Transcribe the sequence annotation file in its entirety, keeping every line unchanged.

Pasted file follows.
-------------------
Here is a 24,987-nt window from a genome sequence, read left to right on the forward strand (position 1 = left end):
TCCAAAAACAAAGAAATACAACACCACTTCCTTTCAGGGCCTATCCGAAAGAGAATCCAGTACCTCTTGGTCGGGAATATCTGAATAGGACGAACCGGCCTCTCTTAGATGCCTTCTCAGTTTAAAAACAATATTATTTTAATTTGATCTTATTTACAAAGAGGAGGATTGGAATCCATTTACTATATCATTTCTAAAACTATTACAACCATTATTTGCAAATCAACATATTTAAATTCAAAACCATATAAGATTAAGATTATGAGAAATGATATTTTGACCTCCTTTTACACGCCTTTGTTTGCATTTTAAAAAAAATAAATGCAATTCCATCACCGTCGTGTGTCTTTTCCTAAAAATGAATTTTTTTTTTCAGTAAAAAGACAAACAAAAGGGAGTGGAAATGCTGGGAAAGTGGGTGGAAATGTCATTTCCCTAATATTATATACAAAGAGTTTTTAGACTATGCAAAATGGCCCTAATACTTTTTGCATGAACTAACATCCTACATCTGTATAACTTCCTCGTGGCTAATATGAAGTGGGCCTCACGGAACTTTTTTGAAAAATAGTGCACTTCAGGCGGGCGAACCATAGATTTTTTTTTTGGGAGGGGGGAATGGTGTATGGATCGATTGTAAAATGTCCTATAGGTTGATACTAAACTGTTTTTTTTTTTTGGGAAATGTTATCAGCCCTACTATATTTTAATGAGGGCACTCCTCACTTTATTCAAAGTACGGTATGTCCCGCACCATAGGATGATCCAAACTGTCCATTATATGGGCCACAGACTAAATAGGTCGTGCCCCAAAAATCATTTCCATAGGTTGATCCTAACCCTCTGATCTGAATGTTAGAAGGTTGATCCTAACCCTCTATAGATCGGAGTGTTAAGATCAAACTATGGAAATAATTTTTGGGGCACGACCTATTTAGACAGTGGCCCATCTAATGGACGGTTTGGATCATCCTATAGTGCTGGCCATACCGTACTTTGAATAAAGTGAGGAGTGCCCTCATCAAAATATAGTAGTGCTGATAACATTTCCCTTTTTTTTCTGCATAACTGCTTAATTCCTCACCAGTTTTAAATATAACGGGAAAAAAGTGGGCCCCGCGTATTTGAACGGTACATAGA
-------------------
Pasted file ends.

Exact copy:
Here is a 24,987-nt window from a genome sequence, read left to right on the forward strand (position 1 = left end):
TCCAAAAACAAAGAAATACAACACCACTTCCTTTCAGGGCCTATCCGAAAGAGAATCCAGTACCTCTTGGTCGGGAATATCTGAATAGGACGAACCGGCCTCTCTTAGATGCCTTCTCAGTTTAAAAACAATATTATTTTAATTTGATCTTATTTACAAAGAGGAGGATTGGAATCCATTTACTATATCATTTCTAAAACTATTACAACCATTATTTGCAAATCAACATATTTAAATTCAAAACCATATAAGATTAAGATTATGAGAAATGATATTTTGACCTCCTTTTACACGCCTTTGTTTGCATTTTAAAAAAAATAAATGCAATTCCATCACCGTCGTGTGTCTTTTCCTAAAAATGAATTTTTTTTTTCAGTAAAAAGACAAACAAAAGGGAGTGGAAATGCTGGGAAAGTGGGTGGAAATGTCATTTCCCTAATATTATATACAAAGAGTTTTTAGACTATGCAAAATGGCCCTAATACTTTTTGCATGAACTAACATCCTACATCTGTATAACTTCCTCGTGGCTAATATGAAGTGGGCCTCACGGAACTTTTTTGAAAAATAGTGCACTTCAGGCGGGCGAACCATAGATTTTTTTTTTGGGAGGGGGGAATGGTGTATGGATCGATTGTAAAATGTCCTATAGGTTGATACTAAACTGTTTTTTTTTTTTGGGAAATGTTATCAGCCCTACTATATTTTAATGAGGGCACTCCTCACTTTATTCAAAGTACGGTATGTCCCGCACCATAGGATGATCCAAACTGTCCATTATATGGGCCACAGACTAAATAGGTCGTGCCCCAAAAATCATTTCCATAGGTTGATCCTAACCCTCTGATCTGAATGTTAGAAGGTTGATCCTAACCCTCTATAGATCGGAGTGTTAAGATCAAACTATGGAAATAATTTTTGGGGCACGACCTATTTAGACAGTGGCCCATCTAATGGACGGTTTGGATCATCCTATAGTGCTGGCCATACCGTACTTTGAATAAAGTGAGGAGTGCCCTCATCAAAATATAGTAGTGCTGATAACATTTCCCTTTTTTTTCTGCATAACTGCTTAATTCCTCACCAGTTTTAAATATAACGGGAAAAAAGTGGGCCCCGCGTATTTGAACGGTACATAGA